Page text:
(This post was originally featured in a 2015 White Paper jointly produced by HR Zone and Cornerstone On Demand titled ‘Talent 2020 – What is the Future Talent Landscape’. You can download it here and read further contributions from Rob Briner, Mervyn Dinnen and Dr Tom Calvard)
Moving to a more fluid definition of talent
As someone who relies on improvisation in my work, and someone who practices meditation, I enjoy going with the flow, and trying to be in the moment. The idea of trying to see five years into the future for any reason, let alone what that might mean for talent at work, is a challenge for me. Nevertheless, here are a few thoughts about what talent could mean for an enlightened organisation in five years’ time, and some things that need to shift in order to make talent the dynamic, wider opportunity it should be.
I find the notion of talent as some exclusive club into which only a few can pass, quite abhorrent. When I worked for BT I declined a request to join the talent community, because it felt like a secretive, invitation only club, into which you were quietly drawn, rather than something everyone knew about and could take advantage of when needed.
Everyone has something to offer, and I prefer to think of talent as an all-encompassing notion which we use to encourage everyone to bring their best, and be the best they can. It’s a fluid concept, my talents may be particularly useful for a given time, and for a given set of requirements. I’d like to see the idea of talent as something highly permeable through which anyone can move through, to achieve mutually beneficial outcomes.
A shift – from employee to freelancer
According to a 2014 report published by the ONS, self-employment in the UK is at its highest level since records began. There are 4.6 million people working for themselves, with the proportion of the total workforce self-employed at 15% compared with 13% in 2008, and as few as 8.7% in 1975.
This shift looks set to increase, with some predicting the number of people in a freelance role could be as high as 50% by 2020. I think what this means is that the bubble in which talent currently operates will burst. The idea of a ring fenced, private club for talent within an organisation will no longer be practical as organisations increasingly look outward to freelance workers to help them deliver. How willing will these organisations be to invest in talent that they don’t ‘own’?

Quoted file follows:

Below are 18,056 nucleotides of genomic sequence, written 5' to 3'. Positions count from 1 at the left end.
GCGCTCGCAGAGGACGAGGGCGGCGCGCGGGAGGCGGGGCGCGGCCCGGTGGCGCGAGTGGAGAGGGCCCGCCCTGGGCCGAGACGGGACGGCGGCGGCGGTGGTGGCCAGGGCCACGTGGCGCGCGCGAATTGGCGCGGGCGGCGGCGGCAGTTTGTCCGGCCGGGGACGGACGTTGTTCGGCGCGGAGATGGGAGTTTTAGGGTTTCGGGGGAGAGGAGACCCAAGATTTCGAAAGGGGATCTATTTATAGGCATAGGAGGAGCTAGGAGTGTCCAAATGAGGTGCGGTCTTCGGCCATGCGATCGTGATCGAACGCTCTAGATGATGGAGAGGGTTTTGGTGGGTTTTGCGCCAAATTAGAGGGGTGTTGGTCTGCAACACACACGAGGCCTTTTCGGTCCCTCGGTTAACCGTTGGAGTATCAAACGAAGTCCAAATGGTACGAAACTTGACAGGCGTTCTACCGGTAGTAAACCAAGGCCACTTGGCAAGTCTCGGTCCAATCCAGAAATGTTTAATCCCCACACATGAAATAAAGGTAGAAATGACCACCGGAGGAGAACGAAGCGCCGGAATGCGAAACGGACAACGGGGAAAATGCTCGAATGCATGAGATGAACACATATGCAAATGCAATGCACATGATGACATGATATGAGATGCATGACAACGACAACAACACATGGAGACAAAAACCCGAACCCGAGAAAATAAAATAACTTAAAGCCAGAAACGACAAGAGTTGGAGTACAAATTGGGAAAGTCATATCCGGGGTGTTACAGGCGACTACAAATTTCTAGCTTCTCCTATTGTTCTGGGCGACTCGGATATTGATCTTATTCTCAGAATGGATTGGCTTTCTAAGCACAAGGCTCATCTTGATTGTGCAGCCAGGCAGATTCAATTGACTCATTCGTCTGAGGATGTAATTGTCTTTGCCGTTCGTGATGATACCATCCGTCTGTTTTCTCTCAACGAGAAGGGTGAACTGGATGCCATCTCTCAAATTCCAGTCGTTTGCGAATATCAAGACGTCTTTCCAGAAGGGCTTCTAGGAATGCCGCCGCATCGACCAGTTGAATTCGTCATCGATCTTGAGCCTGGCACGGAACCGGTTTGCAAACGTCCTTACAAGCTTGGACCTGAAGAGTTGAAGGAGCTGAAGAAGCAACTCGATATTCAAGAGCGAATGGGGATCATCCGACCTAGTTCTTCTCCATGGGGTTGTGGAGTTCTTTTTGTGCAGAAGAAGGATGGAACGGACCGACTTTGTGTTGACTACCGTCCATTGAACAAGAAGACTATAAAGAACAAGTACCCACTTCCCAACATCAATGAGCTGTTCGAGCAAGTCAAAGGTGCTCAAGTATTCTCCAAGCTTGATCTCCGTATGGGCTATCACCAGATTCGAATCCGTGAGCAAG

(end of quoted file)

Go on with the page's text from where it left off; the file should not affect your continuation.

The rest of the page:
I invest frequently in my own ‘talent development’. In the past 12 months I’ve spent time and money with The Improvisation Academy developing my improvisational skills. I’m investing time and money through the CIPD to learn more about Organisational Design and I’m investing in improving my artistic skills.
Currently I fund these activities directly from my freelance income, and I’m wondering if maybe, my freelance arrangements should be tweaked so that clients who invest in my talents can see that part of their fees is a direct investment in me, and therefore the service I give them?
The same ONS report which confirms the current levels of 15% self-employment in the UK also reveals that income from self-employment has fallen by 22% since 2008/09. There could be all sorts of reasons for this – and maybe, just maybe, if the buyer could see that the freelancer was committing to his or her ongoing development, this fall could start to become a rise.
A shift – from being trained to learning to learn
Within organisations I’m observing a move towards a more self-determined approach to learning and development, albeit currently at quite a slow rate. Technology is a clear enabler for this, and by 2020, I think this will offer a challenge to people in traditional organisational talent communities, for whom membership often means access to an enhanced training programme.
For some – the idea of co-creating and co-owning this facet of talent development will be very exciting, yet there’s a degree of arrogance that comes with admission to the club, and an expectation that learning and development will be done for you. People with that mentality may see this shift as a cheapening of the talent experience, and I’d argue they are not the kind of people you will be looking for in future.
A move to more self-determined learning should make talent communities more open, and make it easier to connect with relevant talent at relevant times, personally and professionally, organisationally and individually.
Clarity in the hiring process
There is already a need for greater clarity in the hiring process, specifically around making sure the role description is tangible, and matches the needs of the employer – regardless of whether this is for a permanent hire or not. I think recruitment agencies need to work much more closely and robustly with their customers – not only in making job descriptions fit the role better, but being generally more responsive and accountable too. A failure to achieve this will mean that talent increasingly bypasses the recruitment industry and goes direct.